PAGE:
The Sunday Mail
August is an important month.
It is the month when Zimbabweans remember fallen heroes who perished during the liberation struggle.
The month is also important for the Shona people as it is the time for rituals such as kurova guva, magadziro or kuchenura.
Kurova guva is done six months to two years after burial.
This religious practice has its origins in Shona people’s traditional beliefs.
The ritual is performed for the departed spirit to be brought home, so it does not wander around.
It is believed the spirit of the deceased will be homeless because it is neither in the world of the ancestors nor a member of the community of the living.
This homelessness causes restless.
If the rituals are not done on time, the dead person, it is claimed, becomes a ghost or ‘chipoko’ which torments the family.
Sekuru Friday Chisanu says kurova guva is a practice that should be done by every African regardless of their religious beliefs.
“As Africans, we believe that there is a relationship between the living and the dead. Therefore, if someone dies, they should be reunited with their families.
“Kurova guva is usually done in August by the Shona people. The ritual is not just meant for the dead, but even for the living. It is believed that close relatives of the deceased can be haunted if the ceremony is not done. This shows that it’s an important aspect of our African lives.”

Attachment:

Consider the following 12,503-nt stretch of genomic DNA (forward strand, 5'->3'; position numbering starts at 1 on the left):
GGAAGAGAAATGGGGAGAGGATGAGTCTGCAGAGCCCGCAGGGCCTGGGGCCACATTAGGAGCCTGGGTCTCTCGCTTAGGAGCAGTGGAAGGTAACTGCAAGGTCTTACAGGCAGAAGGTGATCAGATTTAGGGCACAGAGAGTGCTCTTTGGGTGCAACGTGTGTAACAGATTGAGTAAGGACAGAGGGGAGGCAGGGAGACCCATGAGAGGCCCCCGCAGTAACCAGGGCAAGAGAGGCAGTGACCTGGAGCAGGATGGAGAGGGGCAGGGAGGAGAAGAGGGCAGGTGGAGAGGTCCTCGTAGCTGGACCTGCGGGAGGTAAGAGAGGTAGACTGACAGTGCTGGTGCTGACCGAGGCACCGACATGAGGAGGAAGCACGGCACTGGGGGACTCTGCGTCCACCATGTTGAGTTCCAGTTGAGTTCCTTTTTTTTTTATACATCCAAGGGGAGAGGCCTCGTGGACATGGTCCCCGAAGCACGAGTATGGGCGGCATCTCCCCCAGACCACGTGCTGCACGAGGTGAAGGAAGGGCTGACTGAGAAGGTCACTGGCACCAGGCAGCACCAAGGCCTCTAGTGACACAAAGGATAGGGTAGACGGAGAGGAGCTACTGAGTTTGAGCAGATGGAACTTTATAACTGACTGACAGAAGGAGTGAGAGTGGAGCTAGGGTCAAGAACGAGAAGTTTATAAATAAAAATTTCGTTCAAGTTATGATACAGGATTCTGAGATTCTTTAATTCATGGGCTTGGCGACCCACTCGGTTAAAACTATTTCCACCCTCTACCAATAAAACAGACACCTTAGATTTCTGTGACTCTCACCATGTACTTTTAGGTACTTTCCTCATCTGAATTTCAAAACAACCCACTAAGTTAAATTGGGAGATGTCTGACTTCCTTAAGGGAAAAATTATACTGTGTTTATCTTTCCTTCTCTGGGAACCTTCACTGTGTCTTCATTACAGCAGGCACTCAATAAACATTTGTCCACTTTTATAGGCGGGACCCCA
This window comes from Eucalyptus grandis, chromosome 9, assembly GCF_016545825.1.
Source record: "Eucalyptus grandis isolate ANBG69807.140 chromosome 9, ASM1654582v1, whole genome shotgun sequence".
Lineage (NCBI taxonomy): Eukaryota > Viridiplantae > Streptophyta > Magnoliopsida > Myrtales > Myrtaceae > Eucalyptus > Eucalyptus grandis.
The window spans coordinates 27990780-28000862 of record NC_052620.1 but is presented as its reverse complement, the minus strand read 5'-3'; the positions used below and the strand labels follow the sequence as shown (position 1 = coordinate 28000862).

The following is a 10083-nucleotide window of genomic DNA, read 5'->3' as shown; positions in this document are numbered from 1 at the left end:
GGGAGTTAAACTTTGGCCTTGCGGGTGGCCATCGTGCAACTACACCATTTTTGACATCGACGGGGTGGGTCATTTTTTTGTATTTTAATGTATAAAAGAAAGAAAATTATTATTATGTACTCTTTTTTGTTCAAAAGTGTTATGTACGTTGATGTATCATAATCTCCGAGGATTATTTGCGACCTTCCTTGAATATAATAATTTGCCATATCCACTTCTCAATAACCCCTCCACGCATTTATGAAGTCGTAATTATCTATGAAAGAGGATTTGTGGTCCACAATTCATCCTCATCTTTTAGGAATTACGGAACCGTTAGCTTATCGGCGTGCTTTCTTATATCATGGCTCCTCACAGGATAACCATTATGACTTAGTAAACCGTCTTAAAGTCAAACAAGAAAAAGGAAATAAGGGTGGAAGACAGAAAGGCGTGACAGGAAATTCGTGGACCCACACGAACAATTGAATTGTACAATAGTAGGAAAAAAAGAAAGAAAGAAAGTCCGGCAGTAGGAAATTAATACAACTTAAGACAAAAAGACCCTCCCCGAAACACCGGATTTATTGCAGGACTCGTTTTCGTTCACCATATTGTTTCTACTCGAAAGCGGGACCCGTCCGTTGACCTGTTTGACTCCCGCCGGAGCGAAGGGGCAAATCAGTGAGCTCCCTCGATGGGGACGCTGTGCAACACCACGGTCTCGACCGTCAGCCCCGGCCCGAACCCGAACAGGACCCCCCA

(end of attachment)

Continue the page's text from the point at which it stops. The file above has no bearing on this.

However, Christians believe kurova guva is satanic.
Early Christian missionaries preached against kurova guva, saying it was a sin against God.
Taking part in the ceremonies was understood to be participation in ancestral worshipping.
Although most Christians abandoned the practice, some still perform the rituals.
In the 1950s-60s, the Catholic Association banned kurova guva.
However with time, the Catholic Church decided to relax the ban on the practice.
Nyaradzo, which is a memorial service to celebrate the life of the departed, was then ushered in as a way of accommodating African rituals as well integrating Christianity.
Some theologians suggest that Christians adopted the concept of ‘nyaradzo’ in the 1970s as Africans converted to Christianity.
Sekuru Friday Chisanu added, “There are two types of nyaradzos – one that accommodates the Christian family when they are considering ‘kugova nhumbi’ and this one is usually done during the day.
“Then there is nyaradzo for the African traditional society which is usually done during the night.”